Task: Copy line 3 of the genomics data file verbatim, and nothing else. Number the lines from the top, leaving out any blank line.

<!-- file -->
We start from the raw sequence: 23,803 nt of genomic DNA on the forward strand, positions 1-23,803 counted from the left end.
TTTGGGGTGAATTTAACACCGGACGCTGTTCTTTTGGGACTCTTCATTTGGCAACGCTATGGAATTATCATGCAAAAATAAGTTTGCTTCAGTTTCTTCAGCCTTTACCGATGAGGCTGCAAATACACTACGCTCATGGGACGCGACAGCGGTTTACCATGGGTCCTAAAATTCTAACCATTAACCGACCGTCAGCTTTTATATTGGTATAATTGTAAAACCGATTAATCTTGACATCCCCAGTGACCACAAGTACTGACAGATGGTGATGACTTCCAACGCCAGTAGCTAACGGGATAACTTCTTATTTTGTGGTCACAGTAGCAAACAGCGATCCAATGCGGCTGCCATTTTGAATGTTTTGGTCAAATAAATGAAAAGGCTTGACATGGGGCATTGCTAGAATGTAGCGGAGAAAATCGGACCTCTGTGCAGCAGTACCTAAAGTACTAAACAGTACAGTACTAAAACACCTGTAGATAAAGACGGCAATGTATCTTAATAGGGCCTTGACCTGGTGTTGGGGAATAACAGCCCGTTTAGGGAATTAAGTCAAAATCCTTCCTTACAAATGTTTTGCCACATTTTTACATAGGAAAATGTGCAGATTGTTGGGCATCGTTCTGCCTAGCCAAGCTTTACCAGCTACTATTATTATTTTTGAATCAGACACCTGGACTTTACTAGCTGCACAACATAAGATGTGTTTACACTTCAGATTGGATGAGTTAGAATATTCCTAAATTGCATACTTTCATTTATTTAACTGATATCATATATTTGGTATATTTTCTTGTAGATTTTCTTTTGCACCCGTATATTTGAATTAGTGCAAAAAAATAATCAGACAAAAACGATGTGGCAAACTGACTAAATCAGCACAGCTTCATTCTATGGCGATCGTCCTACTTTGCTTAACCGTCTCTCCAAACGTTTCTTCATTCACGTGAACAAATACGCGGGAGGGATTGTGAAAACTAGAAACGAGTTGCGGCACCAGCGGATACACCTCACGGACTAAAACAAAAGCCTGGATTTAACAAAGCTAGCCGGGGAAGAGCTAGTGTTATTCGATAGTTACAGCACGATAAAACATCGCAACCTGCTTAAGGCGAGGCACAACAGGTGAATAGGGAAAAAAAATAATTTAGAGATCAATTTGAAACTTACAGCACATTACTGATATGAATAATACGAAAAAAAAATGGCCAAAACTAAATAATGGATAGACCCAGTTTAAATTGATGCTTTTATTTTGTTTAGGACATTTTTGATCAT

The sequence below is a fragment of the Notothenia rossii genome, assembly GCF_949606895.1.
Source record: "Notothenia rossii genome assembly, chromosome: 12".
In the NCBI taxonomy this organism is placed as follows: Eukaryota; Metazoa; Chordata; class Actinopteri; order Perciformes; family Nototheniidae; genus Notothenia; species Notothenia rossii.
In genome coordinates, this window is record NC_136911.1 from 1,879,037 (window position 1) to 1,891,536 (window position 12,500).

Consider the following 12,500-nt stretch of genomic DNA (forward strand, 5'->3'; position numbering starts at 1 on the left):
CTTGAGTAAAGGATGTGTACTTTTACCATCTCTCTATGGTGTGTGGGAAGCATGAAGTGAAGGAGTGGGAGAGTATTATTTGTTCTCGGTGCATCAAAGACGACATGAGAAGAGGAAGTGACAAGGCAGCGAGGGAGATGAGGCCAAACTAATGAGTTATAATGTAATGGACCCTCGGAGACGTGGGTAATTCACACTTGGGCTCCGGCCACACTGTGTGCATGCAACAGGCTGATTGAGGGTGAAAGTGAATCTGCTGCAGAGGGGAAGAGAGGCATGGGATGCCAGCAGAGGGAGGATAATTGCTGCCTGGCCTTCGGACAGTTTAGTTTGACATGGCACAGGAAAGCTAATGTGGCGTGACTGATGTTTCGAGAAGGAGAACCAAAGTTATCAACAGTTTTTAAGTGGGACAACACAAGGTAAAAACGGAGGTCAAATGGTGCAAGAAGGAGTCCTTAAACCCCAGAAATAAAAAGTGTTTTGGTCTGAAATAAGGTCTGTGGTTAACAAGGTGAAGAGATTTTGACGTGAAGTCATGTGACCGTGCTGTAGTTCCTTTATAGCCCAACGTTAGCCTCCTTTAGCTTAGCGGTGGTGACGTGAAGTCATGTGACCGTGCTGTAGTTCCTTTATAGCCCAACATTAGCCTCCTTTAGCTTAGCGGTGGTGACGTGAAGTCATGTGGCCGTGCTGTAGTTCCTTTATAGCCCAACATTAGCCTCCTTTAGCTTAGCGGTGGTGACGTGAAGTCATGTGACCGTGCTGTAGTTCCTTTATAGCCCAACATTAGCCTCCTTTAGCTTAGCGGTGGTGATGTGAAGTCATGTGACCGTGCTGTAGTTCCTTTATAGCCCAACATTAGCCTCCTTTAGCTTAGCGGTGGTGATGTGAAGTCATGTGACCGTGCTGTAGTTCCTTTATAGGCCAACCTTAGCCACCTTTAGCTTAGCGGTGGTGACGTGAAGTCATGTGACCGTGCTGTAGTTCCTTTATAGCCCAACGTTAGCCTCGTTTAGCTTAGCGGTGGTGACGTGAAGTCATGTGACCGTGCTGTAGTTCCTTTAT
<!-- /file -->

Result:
The sequence below is a fragment of the Notothenia rossii genome, assembly GCF_949606895.1.